Fire and water are all that is needed to unlock the internal clocks' of archaeological remains and accurately reveal their age, say scientists. The research, published online today in Proceedings of the Royal Society A, will help archaeologists date remains that are thousands of years old, and also reveal where other techniques go wrong.
Dating methods are of paramount importance in the earth and environmental sciences, palaeontology, archaeology, and art history. Fired clay material such as bricks, tile and ceramics represent an important sample of the remains unearthed at archaeological digs, but they are notoriously hard to date accurately. Carbon 14 dating, which can be used on bone, does not work with ceramics, and those techniques that do exist are extremely complex.
Now a team of scientists from the Universities of Manchester and Edinburgh have found a surprisingly simple way to get around this issue.
From the moment they are fired, ceramics begin to absorb moisture from the environment which causes them to gain mass. Using a technique they call rehydroxilation dating' researchers led by Dr Moira Wilson from the University of Manchester found that heating a sample of the relic to extreme temperatures causes this process to be reversed all the moisture it has gained since it was fired is lost again.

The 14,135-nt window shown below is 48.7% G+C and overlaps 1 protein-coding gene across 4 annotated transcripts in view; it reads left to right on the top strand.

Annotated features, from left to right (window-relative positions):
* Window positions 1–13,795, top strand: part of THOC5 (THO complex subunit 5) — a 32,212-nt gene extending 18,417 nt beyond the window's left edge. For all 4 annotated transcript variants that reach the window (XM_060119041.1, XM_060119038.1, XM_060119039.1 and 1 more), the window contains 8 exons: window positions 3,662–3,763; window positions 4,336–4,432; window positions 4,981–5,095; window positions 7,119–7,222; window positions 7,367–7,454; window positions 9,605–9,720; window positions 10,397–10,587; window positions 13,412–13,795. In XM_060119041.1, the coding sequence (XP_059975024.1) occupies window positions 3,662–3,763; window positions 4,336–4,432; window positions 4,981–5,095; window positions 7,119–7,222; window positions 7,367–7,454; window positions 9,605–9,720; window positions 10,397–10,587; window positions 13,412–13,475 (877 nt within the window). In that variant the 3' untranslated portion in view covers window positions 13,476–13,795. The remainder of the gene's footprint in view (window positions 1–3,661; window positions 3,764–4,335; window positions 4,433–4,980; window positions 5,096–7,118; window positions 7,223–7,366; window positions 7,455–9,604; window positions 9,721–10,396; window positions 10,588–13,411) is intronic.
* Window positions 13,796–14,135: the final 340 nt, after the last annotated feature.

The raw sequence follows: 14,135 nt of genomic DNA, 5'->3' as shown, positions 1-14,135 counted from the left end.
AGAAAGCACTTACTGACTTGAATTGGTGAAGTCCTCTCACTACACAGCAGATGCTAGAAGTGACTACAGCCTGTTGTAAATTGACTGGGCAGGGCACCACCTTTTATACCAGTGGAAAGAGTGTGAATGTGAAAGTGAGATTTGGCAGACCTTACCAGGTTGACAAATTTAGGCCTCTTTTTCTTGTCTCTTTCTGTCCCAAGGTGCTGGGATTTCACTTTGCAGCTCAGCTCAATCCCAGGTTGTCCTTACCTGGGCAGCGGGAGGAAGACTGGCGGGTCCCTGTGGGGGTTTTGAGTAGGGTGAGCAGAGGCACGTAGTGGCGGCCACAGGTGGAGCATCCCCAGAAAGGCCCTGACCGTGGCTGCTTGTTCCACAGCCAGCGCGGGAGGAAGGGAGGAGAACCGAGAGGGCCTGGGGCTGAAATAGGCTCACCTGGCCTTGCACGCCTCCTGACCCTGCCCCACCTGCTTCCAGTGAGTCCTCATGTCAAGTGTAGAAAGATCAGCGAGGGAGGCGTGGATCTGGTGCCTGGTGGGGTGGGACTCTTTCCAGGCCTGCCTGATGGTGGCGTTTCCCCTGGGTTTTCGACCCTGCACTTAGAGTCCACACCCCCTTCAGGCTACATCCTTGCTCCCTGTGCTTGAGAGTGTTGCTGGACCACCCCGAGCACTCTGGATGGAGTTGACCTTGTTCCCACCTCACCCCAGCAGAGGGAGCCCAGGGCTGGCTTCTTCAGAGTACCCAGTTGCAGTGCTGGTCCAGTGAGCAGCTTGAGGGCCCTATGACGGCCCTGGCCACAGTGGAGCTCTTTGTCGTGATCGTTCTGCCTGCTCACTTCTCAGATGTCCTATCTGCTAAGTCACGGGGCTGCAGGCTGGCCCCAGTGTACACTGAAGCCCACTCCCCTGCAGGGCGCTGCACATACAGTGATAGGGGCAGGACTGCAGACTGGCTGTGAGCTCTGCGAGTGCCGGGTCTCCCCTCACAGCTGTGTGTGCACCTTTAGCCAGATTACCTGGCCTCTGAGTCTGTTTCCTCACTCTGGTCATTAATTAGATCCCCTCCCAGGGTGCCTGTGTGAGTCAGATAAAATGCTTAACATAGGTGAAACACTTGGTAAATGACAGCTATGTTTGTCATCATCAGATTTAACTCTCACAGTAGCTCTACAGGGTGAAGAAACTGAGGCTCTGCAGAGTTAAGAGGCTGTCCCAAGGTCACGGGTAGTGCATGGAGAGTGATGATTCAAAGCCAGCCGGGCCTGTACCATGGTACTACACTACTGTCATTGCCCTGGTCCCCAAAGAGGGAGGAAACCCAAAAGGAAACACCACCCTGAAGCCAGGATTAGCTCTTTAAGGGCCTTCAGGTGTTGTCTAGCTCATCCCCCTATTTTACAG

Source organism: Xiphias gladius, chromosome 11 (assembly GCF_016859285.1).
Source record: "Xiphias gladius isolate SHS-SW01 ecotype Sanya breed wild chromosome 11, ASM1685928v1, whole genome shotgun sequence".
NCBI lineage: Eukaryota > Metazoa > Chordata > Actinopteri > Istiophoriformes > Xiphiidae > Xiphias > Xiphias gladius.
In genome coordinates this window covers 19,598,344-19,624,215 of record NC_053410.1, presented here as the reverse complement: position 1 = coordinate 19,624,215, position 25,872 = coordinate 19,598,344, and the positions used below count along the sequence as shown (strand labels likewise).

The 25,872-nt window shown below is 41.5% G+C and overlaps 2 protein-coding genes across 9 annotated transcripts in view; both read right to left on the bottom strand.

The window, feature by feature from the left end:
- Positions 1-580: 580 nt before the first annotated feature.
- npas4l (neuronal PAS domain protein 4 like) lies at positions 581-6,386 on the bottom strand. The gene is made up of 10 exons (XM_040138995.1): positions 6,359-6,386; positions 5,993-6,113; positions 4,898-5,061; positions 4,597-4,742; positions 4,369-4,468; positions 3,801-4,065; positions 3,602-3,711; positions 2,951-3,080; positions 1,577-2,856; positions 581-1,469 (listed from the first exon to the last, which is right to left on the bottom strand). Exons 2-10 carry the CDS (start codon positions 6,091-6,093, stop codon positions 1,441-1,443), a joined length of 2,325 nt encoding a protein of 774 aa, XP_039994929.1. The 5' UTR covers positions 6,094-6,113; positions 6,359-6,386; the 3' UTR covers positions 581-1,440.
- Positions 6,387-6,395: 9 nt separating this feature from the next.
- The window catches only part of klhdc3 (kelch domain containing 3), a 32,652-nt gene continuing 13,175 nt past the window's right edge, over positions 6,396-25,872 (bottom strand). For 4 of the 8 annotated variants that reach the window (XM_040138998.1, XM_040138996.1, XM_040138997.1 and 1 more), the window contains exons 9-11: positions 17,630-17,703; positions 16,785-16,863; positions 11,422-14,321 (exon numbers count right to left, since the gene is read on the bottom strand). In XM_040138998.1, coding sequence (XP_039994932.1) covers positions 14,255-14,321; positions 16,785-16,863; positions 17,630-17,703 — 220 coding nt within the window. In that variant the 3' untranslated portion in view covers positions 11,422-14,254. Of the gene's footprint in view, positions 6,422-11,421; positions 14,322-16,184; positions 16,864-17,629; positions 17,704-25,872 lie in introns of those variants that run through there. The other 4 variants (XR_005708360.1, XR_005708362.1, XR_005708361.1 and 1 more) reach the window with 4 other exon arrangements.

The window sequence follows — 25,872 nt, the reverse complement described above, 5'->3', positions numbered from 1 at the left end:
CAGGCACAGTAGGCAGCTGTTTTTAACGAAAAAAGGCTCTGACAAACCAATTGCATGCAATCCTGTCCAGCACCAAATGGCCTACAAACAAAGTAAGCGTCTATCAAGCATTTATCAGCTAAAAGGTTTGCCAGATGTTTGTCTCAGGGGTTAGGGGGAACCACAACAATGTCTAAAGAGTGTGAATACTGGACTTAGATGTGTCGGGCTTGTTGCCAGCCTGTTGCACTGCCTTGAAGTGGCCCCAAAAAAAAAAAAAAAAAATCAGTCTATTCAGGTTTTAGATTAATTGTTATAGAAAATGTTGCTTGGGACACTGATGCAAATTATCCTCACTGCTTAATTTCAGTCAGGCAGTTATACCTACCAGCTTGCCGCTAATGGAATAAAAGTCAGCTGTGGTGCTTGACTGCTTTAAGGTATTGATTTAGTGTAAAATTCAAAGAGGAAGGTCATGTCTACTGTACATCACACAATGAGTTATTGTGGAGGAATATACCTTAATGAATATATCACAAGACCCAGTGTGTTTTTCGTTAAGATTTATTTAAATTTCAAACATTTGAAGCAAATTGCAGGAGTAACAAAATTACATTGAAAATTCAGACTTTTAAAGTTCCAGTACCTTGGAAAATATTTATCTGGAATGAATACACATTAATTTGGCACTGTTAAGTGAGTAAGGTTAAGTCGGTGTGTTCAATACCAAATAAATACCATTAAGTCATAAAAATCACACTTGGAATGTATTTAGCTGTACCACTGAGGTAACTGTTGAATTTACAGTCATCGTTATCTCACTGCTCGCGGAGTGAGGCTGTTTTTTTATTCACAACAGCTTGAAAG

The more weight a sample loses during heating, the more moisture there was to start with, and so the older the relic. After heating, Wilson and her team used an extremely accurate measuring device to monitor the sample as it began to recombine with moisture in the atmosphere. They then used a law to predict how long it would take for all the water lost in heating to be reabsorbed, and so reveal the true age of the sample.
To test their new technique the scientists teamed up with the Museum of London and tried it out on samples of know age. They successfully dated brick samples from the Roman, medieval and modern periods, and the method was so accurate that it looks to become the way in which such artefacts are dated in the future, according to Wilson.
So far, the technique has been used with specimens that are as much as 2000 years old, but has the potential to be used on much older artefacts, says Wilson, even those dating back 10,000 years.
What's more, the technique has revealed a flaw in previous dating verdicts. When clay objects are submitted to extreme temperatures, and moisture removed, this internal clock' is reset. That means that objects that have been subjected to extreme heat, such as those dating back to the WWII Blitz are often, in truth, much older.
The technique has far reaching implications. 'As well as the new dating method, there are also more wide-ranging applications of the work, such as the detection of forged ceramic,' says Wilson. 'The method could also be turned on its head and used to establish the mean temperature of a material over its lifetime, if a precise date of firing were known,' she adds, which could make the method a useful tool for climate change studies.